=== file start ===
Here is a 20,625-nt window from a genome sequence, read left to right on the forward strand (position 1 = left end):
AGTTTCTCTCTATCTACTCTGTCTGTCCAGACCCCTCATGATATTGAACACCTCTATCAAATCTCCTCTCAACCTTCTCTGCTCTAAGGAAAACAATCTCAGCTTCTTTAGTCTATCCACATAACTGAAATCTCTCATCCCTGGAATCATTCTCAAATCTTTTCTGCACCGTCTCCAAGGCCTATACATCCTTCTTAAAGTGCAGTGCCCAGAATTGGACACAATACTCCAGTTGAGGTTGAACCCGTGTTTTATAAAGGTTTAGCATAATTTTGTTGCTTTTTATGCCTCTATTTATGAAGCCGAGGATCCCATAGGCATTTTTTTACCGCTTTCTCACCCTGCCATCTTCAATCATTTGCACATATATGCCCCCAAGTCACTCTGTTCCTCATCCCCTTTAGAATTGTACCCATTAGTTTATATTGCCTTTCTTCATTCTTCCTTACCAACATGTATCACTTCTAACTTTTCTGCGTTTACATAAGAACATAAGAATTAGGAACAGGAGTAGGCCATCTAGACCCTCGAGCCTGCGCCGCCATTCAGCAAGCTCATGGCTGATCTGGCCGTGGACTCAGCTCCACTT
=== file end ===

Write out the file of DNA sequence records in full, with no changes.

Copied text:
Here is a 20,625-nt window from a genome sequence, read left to right on the forward strand (position 1 = left end):
AGTTTCTCTCTATCTACTCTGTCTGTCCAGACCCCTCATGATATTGAACACCTCTATCAAATCTCCTCTCAACCTTCTCTGCTCTAAGGAAAACAATCTCAGCTTCTTTAGTCTATCCACATAACTGAAATCTCTCATCCCTGGAATCATTCTCAAATCTTTTCTGCACCGTCTCCAAGGCCTATACATCCTTCTTAAAGTGCAGTGCCCAGAATTGGACACAATACTCCAGTTGAGGTTGAACCCGTGTTTTATAAAGGTTTAGCATAATTTTGTTGCTTTTTATGCCTCTATTTATGAAGCCGAGGATCCCATAGGCATTTTTTTACCGCTTTCTCACCCTGCCATCTTCAATCATTTGCACATATATGCCCCCAAGTCACTCTGTTCCTCATCCCCTTTAGAATTGTACCCATTAGTTTATATTGCCTTTCTTCATTCTTCCTTACCAACATGTATCACTTCTAACTTTTCTGCGTTTACATAAGAACATAAGAATTAGGAACAGGAGTAGGCCATCTAGACCCTCGAGCCTGCGCCGCCATTCAGCAAGCTCATGGCTGATCTGGCCGTGGACTCAGCTCCACTT